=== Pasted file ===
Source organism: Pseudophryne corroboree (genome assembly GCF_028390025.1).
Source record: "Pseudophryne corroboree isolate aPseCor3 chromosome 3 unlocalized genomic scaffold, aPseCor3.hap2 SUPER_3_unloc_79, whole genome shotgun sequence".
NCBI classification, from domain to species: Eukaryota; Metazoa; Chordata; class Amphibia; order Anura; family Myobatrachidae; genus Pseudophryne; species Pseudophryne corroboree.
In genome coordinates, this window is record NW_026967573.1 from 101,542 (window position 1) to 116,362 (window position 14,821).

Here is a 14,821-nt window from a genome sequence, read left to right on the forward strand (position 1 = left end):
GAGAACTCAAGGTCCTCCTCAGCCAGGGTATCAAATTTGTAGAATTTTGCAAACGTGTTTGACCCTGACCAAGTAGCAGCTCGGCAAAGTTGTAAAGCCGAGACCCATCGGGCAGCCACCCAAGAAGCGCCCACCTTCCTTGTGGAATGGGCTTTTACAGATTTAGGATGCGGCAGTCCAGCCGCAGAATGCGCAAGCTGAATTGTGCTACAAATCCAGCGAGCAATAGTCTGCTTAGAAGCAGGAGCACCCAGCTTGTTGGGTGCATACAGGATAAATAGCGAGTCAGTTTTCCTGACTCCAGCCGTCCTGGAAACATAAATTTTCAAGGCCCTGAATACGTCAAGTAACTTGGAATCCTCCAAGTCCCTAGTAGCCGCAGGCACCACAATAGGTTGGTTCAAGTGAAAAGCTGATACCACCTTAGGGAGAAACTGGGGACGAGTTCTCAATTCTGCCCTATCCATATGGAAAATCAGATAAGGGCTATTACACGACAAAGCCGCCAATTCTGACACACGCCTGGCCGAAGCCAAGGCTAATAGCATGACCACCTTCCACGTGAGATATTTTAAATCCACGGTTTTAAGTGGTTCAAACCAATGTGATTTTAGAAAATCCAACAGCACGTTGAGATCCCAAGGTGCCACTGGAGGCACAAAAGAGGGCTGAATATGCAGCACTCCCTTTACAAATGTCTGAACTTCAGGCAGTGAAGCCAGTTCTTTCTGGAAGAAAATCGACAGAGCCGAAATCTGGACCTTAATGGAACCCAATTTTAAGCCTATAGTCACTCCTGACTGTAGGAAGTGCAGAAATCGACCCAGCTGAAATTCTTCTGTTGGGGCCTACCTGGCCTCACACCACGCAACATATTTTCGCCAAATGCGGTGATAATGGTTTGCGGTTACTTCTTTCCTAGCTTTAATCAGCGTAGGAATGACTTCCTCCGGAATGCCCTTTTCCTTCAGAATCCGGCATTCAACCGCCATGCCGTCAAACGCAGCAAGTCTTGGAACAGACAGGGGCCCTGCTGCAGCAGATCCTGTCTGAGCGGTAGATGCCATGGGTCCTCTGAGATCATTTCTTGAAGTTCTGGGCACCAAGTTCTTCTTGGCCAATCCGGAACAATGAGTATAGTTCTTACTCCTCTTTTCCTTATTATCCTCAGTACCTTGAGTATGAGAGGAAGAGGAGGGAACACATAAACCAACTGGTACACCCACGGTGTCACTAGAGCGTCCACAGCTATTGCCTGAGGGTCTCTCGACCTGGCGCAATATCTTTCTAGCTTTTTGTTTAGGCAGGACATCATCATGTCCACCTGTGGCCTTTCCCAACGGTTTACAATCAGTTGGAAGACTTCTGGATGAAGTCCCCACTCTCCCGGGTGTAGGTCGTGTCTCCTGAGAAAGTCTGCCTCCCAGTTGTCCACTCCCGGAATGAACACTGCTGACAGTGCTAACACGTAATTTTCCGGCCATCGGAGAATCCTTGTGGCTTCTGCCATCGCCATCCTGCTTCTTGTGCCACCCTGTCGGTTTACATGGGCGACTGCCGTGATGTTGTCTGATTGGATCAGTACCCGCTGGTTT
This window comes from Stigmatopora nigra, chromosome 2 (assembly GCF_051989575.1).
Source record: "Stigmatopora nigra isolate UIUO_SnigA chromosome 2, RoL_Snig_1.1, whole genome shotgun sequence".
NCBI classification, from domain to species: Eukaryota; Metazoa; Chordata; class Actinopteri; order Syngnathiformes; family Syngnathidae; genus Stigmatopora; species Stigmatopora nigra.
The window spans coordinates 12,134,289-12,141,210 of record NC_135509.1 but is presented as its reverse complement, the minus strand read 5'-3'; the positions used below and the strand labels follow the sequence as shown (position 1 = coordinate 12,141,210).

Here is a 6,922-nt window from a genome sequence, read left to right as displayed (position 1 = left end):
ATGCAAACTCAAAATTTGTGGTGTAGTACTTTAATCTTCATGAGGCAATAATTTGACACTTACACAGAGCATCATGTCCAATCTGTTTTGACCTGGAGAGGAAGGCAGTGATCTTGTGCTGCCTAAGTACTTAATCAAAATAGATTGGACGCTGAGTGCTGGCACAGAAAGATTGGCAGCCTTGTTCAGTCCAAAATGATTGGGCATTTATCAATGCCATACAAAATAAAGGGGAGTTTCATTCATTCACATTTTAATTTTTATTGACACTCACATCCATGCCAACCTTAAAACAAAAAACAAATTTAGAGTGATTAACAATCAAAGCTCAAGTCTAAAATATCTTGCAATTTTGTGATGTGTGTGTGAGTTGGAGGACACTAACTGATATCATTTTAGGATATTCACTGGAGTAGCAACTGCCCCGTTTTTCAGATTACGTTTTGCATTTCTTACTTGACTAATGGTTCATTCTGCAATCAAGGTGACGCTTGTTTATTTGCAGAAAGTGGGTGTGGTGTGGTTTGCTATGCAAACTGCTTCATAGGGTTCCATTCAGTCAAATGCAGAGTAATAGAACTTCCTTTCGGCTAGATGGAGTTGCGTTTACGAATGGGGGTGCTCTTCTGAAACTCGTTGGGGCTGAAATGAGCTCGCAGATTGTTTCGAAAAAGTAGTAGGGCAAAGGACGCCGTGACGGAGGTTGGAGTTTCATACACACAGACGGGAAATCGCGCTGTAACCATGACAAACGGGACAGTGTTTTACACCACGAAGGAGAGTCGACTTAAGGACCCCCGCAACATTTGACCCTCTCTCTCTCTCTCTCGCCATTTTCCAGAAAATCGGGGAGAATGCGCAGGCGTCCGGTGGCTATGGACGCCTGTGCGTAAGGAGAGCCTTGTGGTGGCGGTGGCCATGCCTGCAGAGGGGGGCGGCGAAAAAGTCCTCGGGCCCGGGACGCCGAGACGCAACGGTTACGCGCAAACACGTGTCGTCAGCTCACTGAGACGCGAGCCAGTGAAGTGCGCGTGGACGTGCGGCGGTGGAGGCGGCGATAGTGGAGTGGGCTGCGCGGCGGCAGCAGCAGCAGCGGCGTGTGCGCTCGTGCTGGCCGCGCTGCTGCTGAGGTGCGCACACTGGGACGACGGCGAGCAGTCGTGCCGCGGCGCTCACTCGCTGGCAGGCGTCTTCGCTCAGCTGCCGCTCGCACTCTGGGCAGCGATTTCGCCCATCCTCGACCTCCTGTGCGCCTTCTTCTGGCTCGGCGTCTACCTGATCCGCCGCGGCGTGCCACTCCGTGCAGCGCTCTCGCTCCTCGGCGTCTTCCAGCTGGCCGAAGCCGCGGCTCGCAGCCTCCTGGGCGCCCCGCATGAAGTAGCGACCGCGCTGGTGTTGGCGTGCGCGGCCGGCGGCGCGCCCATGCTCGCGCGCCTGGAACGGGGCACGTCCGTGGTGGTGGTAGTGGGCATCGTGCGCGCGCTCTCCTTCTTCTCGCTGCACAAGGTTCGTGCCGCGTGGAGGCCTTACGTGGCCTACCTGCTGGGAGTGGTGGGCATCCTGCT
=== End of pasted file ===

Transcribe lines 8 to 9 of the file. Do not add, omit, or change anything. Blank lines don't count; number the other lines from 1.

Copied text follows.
Source record: "Stigmatopora nigra isolate UIUO_SnigA chromosome 2, RoL_Snig_1.1, whole genome shotgun sequence".
NCBI classification, from domain to species: Eukaryota; Metazoa; Chordata; class Actinopteri; order Syngnathiformes; family Syngnathidae; genus Stigmatopora; species Stigmatopora nigra.